OMG 2 (NR) The sequel to the 2012 comedy stars Akshay Kumar as a messenger of Lord Shiva who sues everybody in his small town over his son’s expulsion from school. Also with Pankaj Tripathi, Yami Gautam, Pavan Malhotra, Govind Namdev, and Arun Govil. 

Oppenheimer (R) This three-hour biographical epic aims to evoke a single mood of guilt-wracked despair, and darned if Christopher Nolan doesn’t almost pull it off. Around the story of how J. Robert Oppenheimer (Cillian Murphy) takes charge of the Manhattan project and builds the atomic bomb that ends the war, there are two interlocking framing stories about him trying to renew his security clearance while his former boss Lewis Strauss (Robert Downey Jr.) tries to be confirmed as the U.S. Commerce Secretary. Nolan gives us precious little time to catch our breath from the start as he toggles between timelines while the supporting characters around Oppenheimer largely get lost. Still, the framing stories snap together in a marvelous way, and the successful atomic bomb test is a splendid set piece. Inside this movie is a better, smaller film that’s trying to get out. Also with Emily Blunt, Florence Pugh, Matt Damon, Alden Ehrenreich, Josh Hartnett, Jason Clarke, Tony Goldwyn, Benny Safdie, James D’Arcy, Harry Groener, Tom Conti, David Krumholtz, Matthias Schweighöfer, Alex Wolff, Michael Angarano, David Dastmalchian, Dane DeHaan, Josh Peck, Jack Quaid, Gustaf Skarsgård, James Remar, Olivia Thirlby, Matthew Modine, Kenneth Branagh, Casey Affleck, and Gary Oldman. 

Rocky Aur Rani Kii Prem Kahaani (NR) This Indian romantic comedy takes on some subjects that most other Bollywood movies won’t. Ranveer Singh plays a flashy Punjabi snack-conglomerate heir who falls for an intellectual Bengali TV journalist (Alia Bhatt). Their cultural differences provide some comedy that runs out of steam before the intermission, at which time things pick up again when the two lovers defy social convention and go to live with each other’s families to see if they are compatible. There’s still too many supporting characters and subplots to tie up, but the movie manages to have our two protagonists question mores about marriage and their own prejudices in an even-handed way. Much of the humor, too, comes from the characters’ shaky handle of English — one person mistakes the word “orgasm” for “organize.” Also with Dharmendra, Jaya Bachchan, Shabana Azmi, Tota Roy Chowdhury, Aamir Bashir, Churni Ganguly, Namit Das, Janhvi Kapoor, and Varun Dhawan.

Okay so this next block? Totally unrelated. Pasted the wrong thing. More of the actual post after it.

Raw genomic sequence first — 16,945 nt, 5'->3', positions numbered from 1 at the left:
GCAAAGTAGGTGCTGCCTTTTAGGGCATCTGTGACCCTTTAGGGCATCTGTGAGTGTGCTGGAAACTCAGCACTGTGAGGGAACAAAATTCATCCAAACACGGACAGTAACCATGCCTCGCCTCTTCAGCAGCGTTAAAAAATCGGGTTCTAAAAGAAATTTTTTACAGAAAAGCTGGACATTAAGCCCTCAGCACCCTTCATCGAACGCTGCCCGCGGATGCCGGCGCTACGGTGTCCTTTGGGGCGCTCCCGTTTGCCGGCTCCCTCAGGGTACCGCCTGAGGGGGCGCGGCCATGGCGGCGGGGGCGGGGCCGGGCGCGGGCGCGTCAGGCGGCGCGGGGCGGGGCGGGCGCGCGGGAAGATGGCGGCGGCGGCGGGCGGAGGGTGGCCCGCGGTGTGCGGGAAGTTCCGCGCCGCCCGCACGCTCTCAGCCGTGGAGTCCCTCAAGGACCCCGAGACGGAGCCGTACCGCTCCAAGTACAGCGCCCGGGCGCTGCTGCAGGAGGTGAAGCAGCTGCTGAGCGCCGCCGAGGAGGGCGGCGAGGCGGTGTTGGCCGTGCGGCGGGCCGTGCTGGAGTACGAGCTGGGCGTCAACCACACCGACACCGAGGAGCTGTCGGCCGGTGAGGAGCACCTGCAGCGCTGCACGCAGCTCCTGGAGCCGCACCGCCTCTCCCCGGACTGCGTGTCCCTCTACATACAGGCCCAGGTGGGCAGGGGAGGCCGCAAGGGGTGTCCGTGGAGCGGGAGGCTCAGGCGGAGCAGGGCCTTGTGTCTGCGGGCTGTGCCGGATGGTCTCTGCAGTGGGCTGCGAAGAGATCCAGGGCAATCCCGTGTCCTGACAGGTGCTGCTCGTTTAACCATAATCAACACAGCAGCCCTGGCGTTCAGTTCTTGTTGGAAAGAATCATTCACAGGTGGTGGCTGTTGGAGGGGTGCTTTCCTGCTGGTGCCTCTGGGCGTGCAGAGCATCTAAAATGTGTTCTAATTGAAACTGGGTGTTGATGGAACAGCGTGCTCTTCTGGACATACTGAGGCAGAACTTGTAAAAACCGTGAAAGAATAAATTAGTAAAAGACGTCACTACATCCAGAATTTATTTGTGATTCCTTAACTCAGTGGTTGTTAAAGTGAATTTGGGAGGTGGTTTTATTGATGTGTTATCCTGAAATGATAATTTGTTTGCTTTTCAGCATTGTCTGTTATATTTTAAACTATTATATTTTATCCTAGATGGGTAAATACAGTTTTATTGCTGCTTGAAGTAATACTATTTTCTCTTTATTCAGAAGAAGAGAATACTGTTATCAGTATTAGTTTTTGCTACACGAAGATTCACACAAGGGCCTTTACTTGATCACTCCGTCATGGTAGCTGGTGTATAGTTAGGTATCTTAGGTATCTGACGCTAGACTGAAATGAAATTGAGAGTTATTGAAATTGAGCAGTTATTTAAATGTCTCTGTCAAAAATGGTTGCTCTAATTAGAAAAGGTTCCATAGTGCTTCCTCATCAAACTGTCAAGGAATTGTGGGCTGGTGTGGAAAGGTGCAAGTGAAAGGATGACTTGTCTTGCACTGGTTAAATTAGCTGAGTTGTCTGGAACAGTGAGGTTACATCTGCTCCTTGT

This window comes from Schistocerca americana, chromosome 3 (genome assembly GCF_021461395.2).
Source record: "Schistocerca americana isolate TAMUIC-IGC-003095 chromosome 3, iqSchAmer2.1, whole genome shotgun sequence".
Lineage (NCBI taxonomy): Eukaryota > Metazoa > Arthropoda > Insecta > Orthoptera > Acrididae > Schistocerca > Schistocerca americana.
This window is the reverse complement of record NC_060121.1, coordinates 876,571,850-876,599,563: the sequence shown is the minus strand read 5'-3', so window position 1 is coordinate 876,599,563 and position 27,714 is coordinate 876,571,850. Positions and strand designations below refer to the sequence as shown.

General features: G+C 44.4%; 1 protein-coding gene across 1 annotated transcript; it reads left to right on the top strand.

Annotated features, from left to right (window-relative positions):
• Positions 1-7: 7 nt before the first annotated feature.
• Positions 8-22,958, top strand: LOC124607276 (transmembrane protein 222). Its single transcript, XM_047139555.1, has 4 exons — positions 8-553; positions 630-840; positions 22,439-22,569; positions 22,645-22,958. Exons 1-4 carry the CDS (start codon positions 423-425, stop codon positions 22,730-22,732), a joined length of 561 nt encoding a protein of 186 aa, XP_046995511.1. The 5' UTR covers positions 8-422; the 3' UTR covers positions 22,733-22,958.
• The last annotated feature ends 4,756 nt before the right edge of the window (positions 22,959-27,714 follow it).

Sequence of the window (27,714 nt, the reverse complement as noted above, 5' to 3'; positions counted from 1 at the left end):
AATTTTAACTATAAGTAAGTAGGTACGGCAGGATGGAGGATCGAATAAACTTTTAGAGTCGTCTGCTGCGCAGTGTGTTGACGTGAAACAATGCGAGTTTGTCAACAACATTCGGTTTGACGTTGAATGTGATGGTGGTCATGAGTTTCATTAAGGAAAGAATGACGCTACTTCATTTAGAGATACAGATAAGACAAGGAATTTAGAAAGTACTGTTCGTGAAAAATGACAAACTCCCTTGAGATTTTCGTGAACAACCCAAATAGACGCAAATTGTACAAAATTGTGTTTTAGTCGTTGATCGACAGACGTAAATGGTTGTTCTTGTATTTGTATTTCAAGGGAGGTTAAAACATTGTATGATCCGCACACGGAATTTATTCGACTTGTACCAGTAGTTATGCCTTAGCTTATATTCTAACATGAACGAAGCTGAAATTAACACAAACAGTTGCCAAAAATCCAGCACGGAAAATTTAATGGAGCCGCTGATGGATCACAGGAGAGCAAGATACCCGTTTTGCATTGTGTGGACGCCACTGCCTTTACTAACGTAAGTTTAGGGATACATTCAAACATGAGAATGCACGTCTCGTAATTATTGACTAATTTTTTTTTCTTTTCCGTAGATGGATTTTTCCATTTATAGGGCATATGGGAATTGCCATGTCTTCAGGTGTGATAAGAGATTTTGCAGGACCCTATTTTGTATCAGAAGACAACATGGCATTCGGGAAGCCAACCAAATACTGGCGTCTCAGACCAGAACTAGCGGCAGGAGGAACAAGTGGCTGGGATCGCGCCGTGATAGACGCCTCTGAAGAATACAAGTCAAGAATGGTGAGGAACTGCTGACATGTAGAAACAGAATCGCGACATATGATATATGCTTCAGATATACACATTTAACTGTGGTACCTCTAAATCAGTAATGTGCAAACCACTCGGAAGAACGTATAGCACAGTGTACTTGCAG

Sound of Freedom (PG-13) This thriller probably works best for those people who see pedophiles lurking around every corner. For the rest of us, it’s somehow overheated and too slow at the same time. Jim Caviezel plays a heroic Homeland Security agent who quits his job and sets up a full-time operation in Colombia to bust a child sex trafficking operation. He’s flat as usual in the role, and the movie is stolen away by Bill Camp as an American who pretends to be a pedophile so he can buy children from the traffickers and then set them free. He’s the only person who feels like he’s inhabiting a character instead of acting as a mouthpiece for some seriously paranoid filmmakers. Also with Mira Sorvino, Scott Haze, José Zúñiga, Eduardo Verástegui, Gary Basaraba, Manny Perez, and Kurt Fuller. 

Talk to Me (R) Like Haunted Mansion, this Australian film is about a Black protagonist who’s coping with grief and vulnerable to spirits from the next world, but this is the much better film. Sophie Wilde plays a teen who goes to a suburban house party in Adelaide and takes up a dare to communicate with the next world by using a ceramic sculpture of a hand. The movie doesn’t engage race as a subject, but first-time filmmakers (and former YouTube pranksters) Danny and Michael Philippou show great talent for conjuring Hollywood-level special effects on a shoestring budget. The newcomer Wilde is superb both as a confused teen trying to deal with the family secrets hidden from her and the girl who’s possessed by something very bad. This feels like the scary campfire tale you need for the summer. Also with Alexandra Jensen, Joe Bird, Zoe Terakes, Otis Dhanji, Marcus Johnson, Ari McCarthy, Chris Alosio, and Miranda Otto.